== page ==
We had a very hippie-dippie group discussion on community dynamics and conflict resolution. After a separate, animated, two-hour discussion about what Shabbat is, I am more confused than ever. At least when I didn't know what it was, I could ignore it ... not an option now. From what I've picked up Shabbat/ Sabbath/Shabbis all refer to the same thing, the day of rest from Friday evening to Saturday night. Because of divine decree, no work may be done during this time period. We have a local Judaic expert in Josef, who is hoping to be a rabbi. Totally astral dude, head in the clouds, and feet not on the ground. It's not surprising that I'm the most squared-away person here.

9/9: All of today was spent preparing for Shabbat. Most everyone else is cooking the five meals to last us the next day; most of it for me was taken up by rebuilding our solar oven. (It's still a piece of shit.) I don't know who made that thing, but they didn't know their ass from their elbow. The three added reflector panels and the better seal will help, but it would have been better to have just made a new one.

Everyone not working has been maintaining a music circle. I have the best voice in the Eco tribe, but there's a soprano downstairs who is quite respectable. My roommate, Dave, aspires to sing, play, and write songs. He can do none of them and doesn't know it.

There was a seed exchange this morning downstairs. People were coming from all over the country. They were bringing food as well as plants, so there were some opportunities for scrounging.

Today was hot and the night chilly. I've heard this was a cool year, though. There haven't been many mosquitoes, not enough to put up the net, even though I've been getting a few bites.

I'm concerned about tribemate James. He came here with a raging flu and hasn't been acclimating well. He's looked like he has one foot in the grave and the other on a banana peel all week and has missed most of the classes and meals. He's not comfortable here, and time will tell whether he'll stay at all. All the volunteers and staff who had to stay on the farm are coming for dinner tonight. Should be fun.

9/10: Pros and cons about Shabbat: It's a great excuse to sleep in and do nothing. It also makes the day last a long time when there's nothing to do, especially here. Just for good measure, the wireless connection in the library is down, and I've discovered that the Steam server is blocked by their network, so there goes my primary communications link. Hot and humid right now, the flies and mosquitoes are out in force.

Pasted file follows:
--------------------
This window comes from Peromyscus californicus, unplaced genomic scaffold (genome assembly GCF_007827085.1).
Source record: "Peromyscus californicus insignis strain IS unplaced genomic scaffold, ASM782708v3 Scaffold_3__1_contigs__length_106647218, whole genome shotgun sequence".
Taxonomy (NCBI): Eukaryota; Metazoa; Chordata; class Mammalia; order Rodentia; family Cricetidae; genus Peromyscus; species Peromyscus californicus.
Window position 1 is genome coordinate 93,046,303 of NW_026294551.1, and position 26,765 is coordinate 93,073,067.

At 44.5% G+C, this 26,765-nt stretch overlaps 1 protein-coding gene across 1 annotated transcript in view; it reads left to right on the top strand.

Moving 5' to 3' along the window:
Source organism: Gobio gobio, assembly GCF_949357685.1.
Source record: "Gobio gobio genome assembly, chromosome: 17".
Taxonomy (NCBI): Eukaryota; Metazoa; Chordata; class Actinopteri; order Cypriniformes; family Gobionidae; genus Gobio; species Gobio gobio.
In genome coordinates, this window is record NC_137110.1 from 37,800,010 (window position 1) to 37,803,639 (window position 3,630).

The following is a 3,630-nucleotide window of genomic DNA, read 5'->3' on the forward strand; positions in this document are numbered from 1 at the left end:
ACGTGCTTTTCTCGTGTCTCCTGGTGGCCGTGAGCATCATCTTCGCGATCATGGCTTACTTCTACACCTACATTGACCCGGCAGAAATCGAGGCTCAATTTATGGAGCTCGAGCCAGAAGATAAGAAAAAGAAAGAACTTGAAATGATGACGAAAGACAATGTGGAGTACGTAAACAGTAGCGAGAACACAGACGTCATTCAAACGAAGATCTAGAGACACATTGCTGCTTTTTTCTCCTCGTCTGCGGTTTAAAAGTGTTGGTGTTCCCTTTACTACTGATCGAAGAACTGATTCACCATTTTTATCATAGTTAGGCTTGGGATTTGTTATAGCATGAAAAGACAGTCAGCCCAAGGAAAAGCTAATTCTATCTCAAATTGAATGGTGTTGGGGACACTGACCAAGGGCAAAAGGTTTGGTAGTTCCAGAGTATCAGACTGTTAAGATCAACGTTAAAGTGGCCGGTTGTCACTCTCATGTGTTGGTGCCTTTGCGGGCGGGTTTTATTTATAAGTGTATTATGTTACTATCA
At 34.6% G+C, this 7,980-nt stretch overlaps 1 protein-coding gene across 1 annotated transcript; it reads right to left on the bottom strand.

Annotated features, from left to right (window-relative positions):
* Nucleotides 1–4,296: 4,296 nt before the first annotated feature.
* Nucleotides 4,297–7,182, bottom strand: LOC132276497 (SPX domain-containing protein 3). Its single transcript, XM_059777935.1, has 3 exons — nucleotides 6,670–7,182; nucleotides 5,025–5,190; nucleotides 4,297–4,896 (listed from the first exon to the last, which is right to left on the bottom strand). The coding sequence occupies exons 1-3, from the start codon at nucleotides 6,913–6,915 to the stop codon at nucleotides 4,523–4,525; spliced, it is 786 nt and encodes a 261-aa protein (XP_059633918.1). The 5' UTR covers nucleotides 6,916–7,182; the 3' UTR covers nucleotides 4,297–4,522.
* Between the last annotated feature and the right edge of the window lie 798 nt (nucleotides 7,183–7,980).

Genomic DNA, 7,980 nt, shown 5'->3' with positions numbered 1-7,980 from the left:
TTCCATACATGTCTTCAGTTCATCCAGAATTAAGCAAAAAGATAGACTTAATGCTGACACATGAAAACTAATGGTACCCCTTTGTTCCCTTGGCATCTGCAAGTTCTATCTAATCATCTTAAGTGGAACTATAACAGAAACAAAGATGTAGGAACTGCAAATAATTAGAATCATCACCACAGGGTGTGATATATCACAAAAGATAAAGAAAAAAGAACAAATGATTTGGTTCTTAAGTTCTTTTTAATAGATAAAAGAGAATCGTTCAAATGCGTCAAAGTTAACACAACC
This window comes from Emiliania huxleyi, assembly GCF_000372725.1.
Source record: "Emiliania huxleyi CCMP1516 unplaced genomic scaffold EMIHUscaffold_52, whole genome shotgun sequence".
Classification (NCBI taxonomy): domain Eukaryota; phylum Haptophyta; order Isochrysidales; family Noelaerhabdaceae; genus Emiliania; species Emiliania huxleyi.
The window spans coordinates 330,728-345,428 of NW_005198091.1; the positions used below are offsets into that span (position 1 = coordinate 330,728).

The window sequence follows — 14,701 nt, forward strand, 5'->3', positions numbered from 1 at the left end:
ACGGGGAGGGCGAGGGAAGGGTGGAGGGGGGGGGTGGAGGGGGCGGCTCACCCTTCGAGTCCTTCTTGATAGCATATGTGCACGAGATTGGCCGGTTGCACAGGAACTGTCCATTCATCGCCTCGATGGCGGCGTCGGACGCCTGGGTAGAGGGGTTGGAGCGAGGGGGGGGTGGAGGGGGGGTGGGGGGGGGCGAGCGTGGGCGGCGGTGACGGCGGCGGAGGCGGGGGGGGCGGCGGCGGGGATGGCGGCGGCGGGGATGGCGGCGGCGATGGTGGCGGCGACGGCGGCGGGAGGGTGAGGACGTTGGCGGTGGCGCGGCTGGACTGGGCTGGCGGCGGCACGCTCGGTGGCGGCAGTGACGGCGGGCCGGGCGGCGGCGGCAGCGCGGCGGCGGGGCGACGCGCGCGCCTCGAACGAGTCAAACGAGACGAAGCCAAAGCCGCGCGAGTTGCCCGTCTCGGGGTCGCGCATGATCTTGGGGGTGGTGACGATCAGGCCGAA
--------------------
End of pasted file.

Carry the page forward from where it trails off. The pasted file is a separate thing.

We're on a strictly vegetarian diet here—no meat allowed on the farm at all. I have plenty of energy from all the carbs, but I can feel the lack of serious fats and proteins. When I hit town, first things first: meat!

I'm discovering that my tribemates are mostly a bunch of losers who have come here lacking any other direction, who, back home, had experience in nothing but drinking and smoking weed while waiting for their lives to start. This has been awake-up call for quite a few of them already. Time will tell, though. Strange how quickly this first week has passed. It feels like I've been here a month already.

We had a fun evening. Saul, one of our teachers, is a master of every dexterity-based children's toy ever made. We also learned a little Capoeira, which is a martial art from Brazil that originated with African slaves. There was actual chocolate being passed around (mmm ... processed sugar)!

I'm getting a routine down now. I can squeeze in a half hour of stretching and workout in the morning, and a fifteen—to twenty-minute workout after dinner; rising at 5a.m. and sleeping by 10p.m. I'll have to see if this lasts. We start actual work tomorrow. I heard that it gets cold in the winter here ... cold as in fifty degrees cold—whoopee. There's an absolutely bomber salvage shelter at the far end of upstairs that might be vacant soon. I'm wondering if there's a way for me to snag it.

Chapter Two

Beware of Teapots

9/11: Most of the tribe went out on the town for pizza last night and staggered in at about 2a.m. because of bad directions. It's a good thing we start late on Sundays. Our final tribemate has arrived, after being detained by a wedding in Johannesburg. Why is it that all the Connies I know are of dwarflike stature?

We have three work sections, which will rotate every two weeks: trees, fields, and construction. I'm on trees for now. Being able to graze while harvesting is fine, but I'm waiting for that building section to roll around. Looks like I'm ahead of the game in the plant department at least. Thanks, Mom!

We started some seedlings this afternoon, and I've been assigned a planter of white cabbage.